Jamaica and the rest of the Caribbean archipelago are summits of a submarine string of mountains, which in prehistoric times probably formed a land bridge between modern Mexico and Venezuela. Covering 10,982 sq. km (4,240 sq. miles), the island is approximately the size of Connecticut, yet offers a diverse landscape. It is 235km (146 miles) long; its width ranges from 35 to 93km (22-58 miles).
Millions of years ago, volcanoes thrust up from the ocean floor, forming Jamaica's mountains, which reach to 2,220m (7,400 ft.) high (loftier than any along the eastern seaboard of North America). These mountains, located in an east-to-west line in central Jamaica, contain more than 120 rivers and many waterfalls, as well as thermal springs. In the high mountains of the east, the landscape features semitropical rainforest and copses of mist-covered pines. The mountains are bordered on the north and east by a narrow coastal plain fringed with beaches. The flat, arid southern coastline reminds visitors of African savanna or Indian plains, whereas the moist, fertile North Coast slopes steeply from hills down to excellent beaches. Much of Jamaica is underlain by limestone, dotted with dozens of caves that store large reservoirs of naturally filtered drinking water.
Almost everything grows in Jamaica, as proved by colonial British botanists who imported flowers and fruits from Asia, the Pacific, Africa, and Canada. The island contains unique orchids, ferns, bromeliads, and varieties of fruit, like the Bombay mango, that don't flourish elsewhere in the Western Hemisphere. Birds, insects, and other animals are also abundant.
Framing the capital of Kingston, the Blue Mountains dominate the eastern third of the island. This is the country's most panoramic area, and it's split by a network of paths, trails, and bad roads -- a paradise for hikers. From this region comes Blue Mountain coffee, the most expensive in the world. Younger than the Blue Mountains, the John Crow Mountains rise at the northeastern end of the island. Only the most skilled mountain climbers or advanced hikers should attempt this rugged karstic terrain. It rains here almost daily, creating a rainforest effect.
Jamaica's longest river is called Black River, and it's bordered by marshes, swamps, and mangroves where bird and animal life, including reptiles, flourish. Black River, which is also the name of a small port, is in the southwestern section, lying east of Savanna-la-Mar and reached by Route A2.
Flora & Fauna
Almost everything grows in Jamaica. In the heyday of the British Empire, flowering and fruit trees were brought from Asia, the Pacific, and Africa; evergreens from Canada; roses and nasturtiums from England; and breadfruit was shipped in from Tahiti, initially by Captain William Bligh. In return, Jamaica's native pineapple was sent to Hawaii, plus Blue Mountain coffee seedlings that generated ongoing crops now known on the Hawaiian Islands as Kona coffee. Mahogany was shipped to Central America. Several varieties of orchids, bromeliads, and ferns are unique to Jamaica, and certain fruits, like the Bombay mango, fare better here than they do anywhere else in the hemisphere.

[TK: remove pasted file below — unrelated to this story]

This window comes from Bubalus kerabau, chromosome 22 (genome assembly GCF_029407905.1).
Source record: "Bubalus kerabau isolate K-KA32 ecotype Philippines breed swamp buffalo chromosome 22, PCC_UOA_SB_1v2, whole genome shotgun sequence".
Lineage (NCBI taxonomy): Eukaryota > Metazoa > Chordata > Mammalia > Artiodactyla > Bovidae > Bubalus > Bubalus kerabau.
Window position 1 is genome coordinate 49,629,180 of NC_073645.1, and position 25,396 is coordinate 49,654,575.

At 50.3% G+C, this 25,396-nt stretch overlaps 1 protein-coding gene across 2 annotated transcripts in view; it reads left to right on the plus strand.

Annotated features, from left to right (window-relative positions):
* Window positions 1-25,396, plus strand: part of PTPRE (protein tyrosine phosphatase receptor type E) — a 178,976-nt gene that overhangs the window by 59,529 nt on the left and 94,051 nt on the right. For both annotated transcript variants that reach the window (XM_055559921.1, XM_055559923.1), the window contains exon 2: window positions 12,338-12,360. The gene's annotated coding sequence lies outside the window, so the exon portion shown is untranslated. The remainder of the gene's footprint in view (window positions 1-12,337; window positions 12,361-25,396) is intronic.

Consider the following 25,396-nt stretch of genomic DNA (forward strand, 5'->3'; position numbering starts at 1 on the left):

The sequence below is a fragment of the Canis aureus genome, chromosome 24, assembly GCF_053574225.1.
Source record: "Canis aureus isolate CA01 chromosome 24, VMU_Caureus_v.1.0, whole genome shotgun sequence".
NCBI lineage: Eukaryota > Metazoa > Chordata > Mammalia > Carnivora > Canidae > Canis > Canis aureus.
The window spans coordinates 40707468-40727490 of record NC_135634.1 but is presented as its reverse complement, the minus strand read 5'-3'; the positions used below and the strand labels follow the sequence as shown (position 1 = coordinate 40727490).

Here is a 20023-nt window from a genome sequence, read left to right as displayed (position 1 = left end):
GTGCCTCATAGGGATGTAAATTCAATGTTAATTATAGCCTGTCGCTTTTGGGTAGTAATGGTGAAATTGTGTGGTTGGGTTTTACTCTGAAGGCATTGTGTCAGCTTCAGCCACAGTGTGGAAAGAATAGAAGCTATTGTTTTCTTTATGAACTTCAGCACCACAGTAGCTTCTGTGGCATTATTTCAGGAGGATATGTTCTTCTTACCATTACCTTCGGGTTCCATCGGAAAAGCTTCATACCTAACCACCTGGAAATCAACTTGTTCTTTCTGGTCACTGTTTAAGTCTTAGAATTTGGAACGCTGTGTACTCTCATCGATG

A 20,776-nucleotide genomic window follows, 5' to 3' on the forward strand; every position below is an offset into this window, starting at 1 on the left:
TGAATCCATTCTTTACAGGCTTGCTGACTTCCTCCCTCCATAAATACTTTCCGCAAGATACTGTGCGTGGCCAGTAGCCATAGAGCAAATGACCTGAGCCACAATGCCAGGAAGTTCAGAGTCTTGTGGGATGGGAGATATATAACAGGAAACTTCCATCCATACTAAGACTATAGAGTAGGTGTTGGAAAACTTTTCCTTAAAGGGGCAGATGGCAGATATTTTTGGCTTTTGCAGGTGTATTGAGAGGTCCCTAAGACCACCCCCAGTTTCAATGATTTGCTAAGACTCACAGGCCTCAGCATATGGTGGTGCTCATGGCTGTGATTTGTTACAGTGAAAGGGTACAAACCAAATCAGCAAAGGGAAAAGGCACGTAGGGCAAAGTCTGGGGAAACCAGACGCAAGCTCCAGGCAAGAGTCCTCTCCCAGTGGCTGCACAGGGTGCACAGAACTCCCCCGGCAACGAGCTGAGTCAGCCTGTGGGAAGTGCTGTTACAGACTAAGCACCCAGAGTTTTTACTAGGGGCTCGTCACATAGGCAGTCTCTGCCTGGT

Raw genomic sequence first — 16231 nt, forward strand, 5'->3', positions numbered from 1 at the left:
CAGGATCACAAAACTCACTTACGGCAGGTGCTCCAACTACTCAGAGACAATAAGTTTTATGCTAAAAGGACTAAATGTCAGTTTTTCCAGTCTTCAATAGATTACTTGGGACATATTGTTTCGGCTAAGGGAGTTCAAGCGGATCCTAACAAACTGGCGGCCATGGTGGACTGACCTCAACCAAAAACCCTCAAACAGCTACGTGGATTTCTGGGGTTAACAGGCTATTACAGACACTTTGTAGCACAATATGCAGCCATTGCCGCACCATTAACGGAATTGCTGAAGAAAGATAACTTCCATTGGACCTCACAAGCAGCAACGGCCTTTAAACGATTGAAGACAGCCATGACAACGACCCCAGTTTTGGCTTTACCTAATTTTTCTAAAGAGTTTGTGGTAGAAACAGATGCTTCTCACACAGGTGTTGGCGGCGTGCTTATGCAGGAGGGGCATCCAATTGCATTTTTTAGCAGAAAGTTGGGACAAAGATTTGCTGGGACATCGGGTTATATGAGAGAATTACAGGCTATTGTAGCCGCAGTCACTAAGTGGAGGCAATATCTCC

Jamaica is a bird-watcher's paradise, with about 200 resident bird species and more endemic species than any other Caribbean island. Of these, 25 species and 21 subspecies are found nowhere else.
The national bird, the Red-Billed Streamertail Hummingbird, affectionately called the Doctor Bird or Swallow-Tail Hummingbird (Trochilus polytmus), lives only in Jamaica. Its image has become a widely utilized national symbol, appearing on bank notes and forming part of the logo of the national airline, Air Jamaica.
Visitors can view two endemic parrots, the Yellow-Billed Parrot and the Black-Billed Parrot. Guided bird-watching tours are available everywhere in Jamaica. At Rocklands Feeding Station, just outside Montego Bay, birds will sometimes perch on your finger to sip a sweet drink. Visitors to Jamaica's north-coast resorts are familiar with a bird known as the kling-kling, the shiny black Antillean grackle that circulates with a dancer's elegance and makes frequent appearances at the breakfast table. For more information on the various bird-watching hotspots in Jamaica, check www.visitjamaica.com or call tel. 800/JAMAICA (526-2422).
Beyond the dazzling assortment of birds, there is a lot more to Jamaica's wildlife. Snakes, lizards, frogs, the coney, iguanas, and the American crocodile were on the island long before the Spaniards arrived.
Lizards are easy to find, as many live around houses and gardens, feeding on insects. The coney (closely related to the rat and resembling a large, brown guinea pig) and the iguana have not survived quite as well as lizards, having fallen prey to the ferocious mongoose, a relative newcomer brought into Jamaica from India to control field rats. The American crocodile (said to be harmless) and the manatee survive in small numbers along the South Coast.
Additionally, there are over a dozen different kinds of small frogs, a hundred different butterflies, and 25 species of harmless bats.
The highest mountains are home to the Pterourus homerus, one of the largest butterflies in the western hemisphere.
Note: This information was accurate when it was published, but can change without notice. Please be sure to confirm all rates and details directly with the companies in question before planning your trip.